The Arc Jacksonville on Keeping Up with their Growing Data & Reporting Needs

Now, you have concrete evidence of what you were doing, rather than having 50 sheets of paper that you then need to input into a spreadsheet. 

Scott Holt, Vice President, Finance, The Arc Jacksonville

The Arc Jacksonville has been serving individuals with intellectual and developmental disabilities for 56 years. But with changing community needs and funder expectations, they realized they needed a system that would keep up with their growing data, billing, and reporting needs. 

We sat down with Scott Holt, Vice President of Finance for The Arc Jacksonville, to talk about owning your own data, reporting to the state of Florida, and the challenges of leading organization-wide change. 

JT: Can you tell us a bit about your role in the organization and within the implementation team?

Scott: I’m Vice President of Finance. My main role is, of course, [managing] the accounting and paying the bills. But I was [also] on the implementation team from the beginning, once our board set it as a strategic plan item. 

JT: Is there a part of your job that you’re most passionate about or proud of?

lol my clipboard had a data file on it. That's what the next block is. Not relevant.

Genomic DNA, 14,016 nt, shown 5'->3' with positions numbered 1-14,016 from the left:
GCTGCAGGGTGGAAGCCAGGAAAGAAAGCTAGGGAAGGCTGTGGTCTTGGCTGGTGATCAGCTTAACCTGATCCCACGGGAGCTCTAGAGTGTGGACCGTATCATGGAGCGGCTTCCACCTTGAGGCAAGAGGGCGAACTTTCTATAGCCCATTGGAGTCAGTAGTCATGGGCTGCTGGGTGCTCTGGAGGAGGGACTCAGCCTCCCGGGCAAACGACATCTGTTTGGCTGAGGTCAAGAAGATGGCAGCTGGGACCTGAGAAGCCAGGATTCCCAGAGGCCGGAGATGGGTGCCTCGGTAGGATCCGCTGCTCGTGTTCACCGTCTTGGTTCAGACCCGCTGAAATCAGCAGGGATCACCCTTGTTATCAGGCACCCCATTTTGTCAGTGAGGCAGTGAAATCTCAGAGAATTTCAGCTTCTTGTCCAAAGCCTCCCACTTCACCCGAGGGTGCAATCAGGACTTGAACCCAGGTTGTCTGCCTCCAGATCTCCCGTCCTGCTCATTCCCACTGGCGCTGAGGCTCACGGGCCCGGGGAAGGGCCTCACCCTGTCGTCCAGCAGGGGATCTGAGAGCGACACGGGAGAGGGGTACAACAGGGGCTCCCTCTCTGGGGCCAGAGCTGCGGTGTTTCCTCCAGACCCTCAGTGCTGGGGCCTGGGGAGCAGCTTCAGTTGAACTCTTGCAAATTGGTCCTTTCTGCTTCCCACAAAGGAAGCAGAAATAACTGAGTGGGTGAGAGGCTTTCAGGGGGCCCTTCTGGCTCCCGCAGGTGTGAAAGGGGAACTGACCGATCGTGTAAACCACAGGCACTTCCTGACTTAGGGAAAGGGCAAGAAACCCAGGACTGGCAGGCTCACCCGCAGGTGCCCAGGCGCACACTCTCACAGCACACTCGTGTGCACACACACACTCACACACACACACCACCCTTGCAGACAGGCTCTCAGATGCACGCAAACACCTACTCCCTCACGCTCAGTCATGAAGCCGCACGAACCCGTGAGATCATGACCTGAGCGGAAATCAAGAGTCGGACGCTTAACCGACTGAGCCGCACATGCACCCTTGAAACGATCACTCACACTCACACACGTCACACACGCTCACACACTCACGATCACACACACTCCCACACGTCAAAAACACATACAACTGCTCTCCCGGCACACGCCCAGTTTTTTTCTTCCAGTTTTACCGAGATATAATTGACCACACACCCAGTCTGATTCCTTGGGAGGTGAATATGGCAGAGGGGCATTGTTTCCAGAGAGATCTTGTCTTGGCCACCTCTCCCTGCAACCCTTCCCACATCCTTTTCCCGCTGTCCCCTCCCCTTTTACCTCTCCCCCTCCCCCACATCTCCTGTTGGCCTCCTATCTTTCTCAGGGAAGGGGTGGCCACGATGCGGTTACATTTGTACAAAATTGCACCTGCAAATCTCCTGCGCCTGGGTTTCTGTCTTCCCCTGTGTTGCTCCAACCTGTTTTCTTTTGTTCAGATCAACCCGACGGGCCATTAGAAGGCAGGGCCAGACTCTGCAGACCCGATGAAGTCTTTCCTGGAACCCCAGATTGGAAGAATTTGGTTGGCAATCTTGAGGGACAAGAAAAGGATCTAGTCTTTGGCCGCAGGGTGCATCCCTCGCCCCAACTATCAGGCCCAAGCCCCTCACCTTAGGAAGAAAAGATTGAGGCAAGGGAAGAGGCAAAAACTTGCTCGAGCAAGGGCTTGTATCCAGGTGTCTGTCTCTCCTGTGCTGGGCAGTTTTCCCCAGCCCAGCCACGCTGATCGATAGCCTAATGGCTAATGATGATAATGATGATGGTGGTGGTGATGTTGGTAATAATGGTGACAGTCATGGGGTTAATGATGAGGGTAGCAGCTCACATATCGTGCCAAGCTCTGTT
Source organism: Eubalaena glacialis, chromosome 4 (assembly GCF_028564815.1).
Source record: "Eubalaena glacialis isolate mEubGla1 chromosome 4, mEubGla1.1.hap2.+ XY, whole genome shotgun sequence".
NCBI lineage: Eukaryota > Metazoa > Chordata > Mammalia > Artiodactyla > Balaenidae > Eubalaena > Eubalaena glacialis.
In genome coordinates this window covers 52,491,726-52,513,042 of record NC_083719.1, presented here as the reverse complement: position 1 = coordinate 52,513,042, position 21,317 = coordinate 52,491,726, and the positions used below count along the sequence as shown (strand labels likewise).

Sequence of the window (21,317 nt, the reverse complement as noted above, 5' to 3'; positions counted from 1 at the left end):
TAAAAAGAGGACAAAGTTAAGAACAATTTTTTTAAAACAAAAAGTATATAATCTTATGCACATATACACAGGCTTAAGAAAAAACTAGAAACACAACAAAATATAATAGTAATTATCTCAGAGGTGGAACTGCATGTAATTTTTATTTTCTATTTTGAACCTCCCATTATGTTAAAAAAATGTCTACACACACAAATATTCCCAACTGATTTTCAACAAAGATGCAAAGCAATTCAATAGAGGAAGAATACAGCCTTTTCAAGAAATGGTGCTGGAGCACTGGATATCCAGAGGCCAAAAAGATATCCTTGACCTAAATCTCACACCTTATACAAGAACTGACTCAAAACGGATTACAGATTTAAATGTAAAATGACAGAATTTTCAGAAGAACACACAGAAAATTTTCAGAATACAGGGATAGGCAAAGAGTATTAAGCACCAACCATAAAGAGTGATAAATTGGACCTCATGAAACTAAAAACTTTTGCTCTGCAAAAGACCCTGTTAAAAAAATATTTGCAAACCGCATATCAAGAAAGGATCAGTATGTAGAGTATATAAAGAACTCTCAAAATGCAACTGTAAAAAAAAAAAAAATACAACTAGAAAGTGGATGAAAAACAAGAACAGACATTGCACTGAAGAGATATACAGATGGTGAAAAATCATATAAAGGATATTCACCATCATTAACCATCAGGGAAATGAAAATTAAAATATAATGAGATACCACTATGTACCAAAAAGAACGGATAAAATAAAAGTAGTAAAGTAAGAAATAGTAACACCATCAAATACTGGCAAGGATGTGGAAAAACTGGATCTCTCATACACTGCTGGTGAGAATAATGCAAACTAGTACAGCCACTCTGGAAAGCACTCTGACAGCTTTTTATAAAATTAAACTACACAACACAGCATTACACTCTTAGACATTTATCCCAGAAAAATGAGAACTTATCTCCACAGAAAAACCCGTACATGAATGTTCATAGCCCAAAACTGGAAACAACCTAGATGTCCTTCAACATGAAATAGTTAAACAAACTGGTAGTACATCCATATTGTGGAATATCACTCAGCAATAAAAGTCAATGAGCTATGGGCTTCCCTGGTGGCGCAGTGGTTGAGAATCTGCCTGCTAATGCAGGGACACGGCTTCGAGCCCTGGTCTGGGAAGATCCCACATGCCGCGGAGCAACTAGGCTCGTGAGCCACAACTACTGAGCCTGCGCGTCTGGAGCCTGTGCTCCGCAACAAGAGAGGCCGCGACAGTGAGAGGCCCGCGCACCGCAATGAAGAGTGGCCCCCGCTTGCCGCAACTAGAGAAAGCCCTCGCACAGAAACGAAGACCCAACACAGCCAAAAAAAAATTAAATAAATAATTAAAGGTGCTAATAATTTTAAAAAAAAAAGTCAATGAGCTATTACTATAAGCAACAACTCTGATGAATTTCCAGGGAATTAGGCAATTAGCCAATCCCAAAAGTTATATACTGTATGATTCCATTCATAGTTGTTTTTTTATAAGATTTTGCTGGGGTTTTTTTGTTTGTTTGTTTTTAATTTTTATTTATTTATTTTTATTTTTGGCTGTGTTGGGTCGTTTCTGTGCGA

Scott: I do what I do so that the people on the frontlines can do what they do. I deal with payroll . . . and paying the bills, so that our staff can worry about attending to the needs of our clients. 

We are integral in getting cash into the organization. Even though I’m behind the scenes . . . it’s because of what we do, that the people on the front line don’t have to worry about that. 

JT: Can you describe some of the challenges that your organization was facing? 

Scott: One of the big challenges that we were facing was . . . all of our different departments had their own list of client information. We share a lot of clients between programs. [For example], we have a client that lives in one of our group homes, goes to an adult day training, and is also in our mental health program. Sometimes, one department might have some new information that another department serving that [same] individual might not have access to. 

[Each department was storing client info in] different formats — some were using Excel, some were using a database, some were using Word. It was very difficult to get information on a timely basis.